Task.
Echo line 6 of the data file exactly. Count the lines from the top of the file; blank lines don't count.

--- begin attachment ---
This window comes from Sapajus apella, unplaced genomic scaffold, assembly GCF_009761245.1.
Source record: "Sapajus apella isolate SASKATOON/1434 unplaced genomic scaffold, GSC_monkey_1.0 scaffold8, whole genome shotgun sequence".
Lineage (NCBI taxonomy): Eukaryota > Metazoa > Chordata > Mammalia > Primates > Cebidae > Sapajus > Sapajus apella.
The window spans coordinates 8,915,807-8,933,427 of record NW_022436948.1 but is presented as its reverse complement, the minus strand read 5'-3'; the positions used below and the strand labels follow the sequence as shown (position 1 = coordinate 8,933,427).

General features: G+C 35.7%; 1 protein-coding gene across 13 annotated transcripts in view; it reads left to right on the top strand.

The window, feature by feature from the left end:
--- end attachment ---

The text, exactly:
The window, feature by feature from the left end: